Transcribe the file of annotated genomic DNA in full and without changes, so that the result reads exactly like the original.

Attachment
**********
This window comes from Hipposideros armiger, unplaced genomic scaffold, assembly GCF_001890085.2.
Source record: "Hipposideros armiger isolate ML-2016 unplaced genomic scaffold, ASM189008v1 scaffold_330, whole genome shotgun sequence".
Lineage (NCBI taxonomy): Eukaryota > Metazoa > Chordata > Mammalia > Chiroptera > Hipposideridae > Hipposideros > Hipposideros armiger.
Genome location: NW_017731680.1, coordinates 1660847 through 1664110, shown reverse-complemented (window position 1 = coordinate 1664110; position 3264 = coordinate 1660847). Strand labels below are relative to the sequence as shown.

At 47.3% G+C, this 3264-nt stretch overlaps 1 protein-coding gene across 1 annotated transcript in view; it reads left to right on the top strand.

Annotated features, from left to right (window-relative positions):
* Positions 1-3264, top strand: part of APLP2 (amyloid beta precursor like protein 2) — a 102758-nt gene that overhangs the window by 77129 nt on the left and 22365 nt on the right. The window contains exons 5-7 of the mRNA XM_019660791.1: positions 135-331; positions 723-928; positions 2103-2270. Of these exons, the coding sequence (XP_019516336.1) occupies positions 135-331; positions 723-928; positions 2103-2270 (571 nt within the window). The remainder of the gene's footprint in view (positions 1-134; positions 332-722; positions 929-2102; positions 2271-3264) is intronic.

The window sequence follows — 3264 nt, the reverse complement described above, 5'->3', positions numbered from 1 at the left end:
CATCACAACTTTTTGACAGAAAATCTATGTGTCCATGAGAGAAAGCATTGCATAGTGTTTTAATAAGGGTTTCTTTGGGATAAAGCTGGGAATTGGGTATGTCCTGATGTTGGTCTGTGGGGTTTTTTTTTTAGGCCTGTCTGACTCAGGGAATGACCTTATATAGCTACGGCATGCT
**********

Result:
This window comes from Hipposideros armiger, unplaced genomic scaffold, assembly GCF_001890085.2.
Source record: "Hipposideros armiger isolate ML-2016 unplaced genomic scaffold, ASM189008v1 scaffold_330, whole genome shotgun sequence".
Lineage (NCBI taxonomy): Eukaryota > Metazoa > Chordata > Mammalia > Chiroptera > Hipposideridae > Hipposideros > Hipposideros armiger.
Genome location: NW_017731680.1, coordinates 1660847 through 1664110, shown reverse-complemented (window position 1 = coordinate 1664110; position 3264 = coordinate 1660847). Strand labels below are relative to the sequence as shown.

At 47.3% G+C, this 3264-nt stretch overlaps 1 protein-coding gene across 1 annotated transcript in view; it reads left to right on the top strand.

Annotated features, from left to right (window-relative positions):
* Positions 1-3264, top strand: part of APLP2 (amyloid beta precursor like protein 2) — a 102758-nt gene that overhangs the window by 77129 nt on the left and 22365 nt on the right. The window contains exons 5-7 of the mRNA XM_019660791.1: positions 135-331; positions 723-928; positions 2103-2270. Of these exons, the coding sequence (XP_019516336.1) occupies positions 135-331; positions 723-928; positions 2103-2270 (571 nt within the window). The remainder of the gene's footprint in view (positions 1-134; positions 332-722; positions 929-2102; positions 2271-3264) is intronic.

The window sequence follows — 3264 nt, the reverse complement described above, 5'->3', positions numbered from 1 at the left end:
CATCACAACTTTTTGACAGAAAATCTATGTGTCCATGAGAGAAAGCATTGCATAGTGTTTTAATAAGGGTTTCTTTGGGATAAAGCTGGGAATTGGGTATGTCCTGATGTTGGTCTGTGGGGTTTTTTTTTTAGGCCTGTCTGACTCAGGGAATGACCTTATATAGCTACGGCATGCT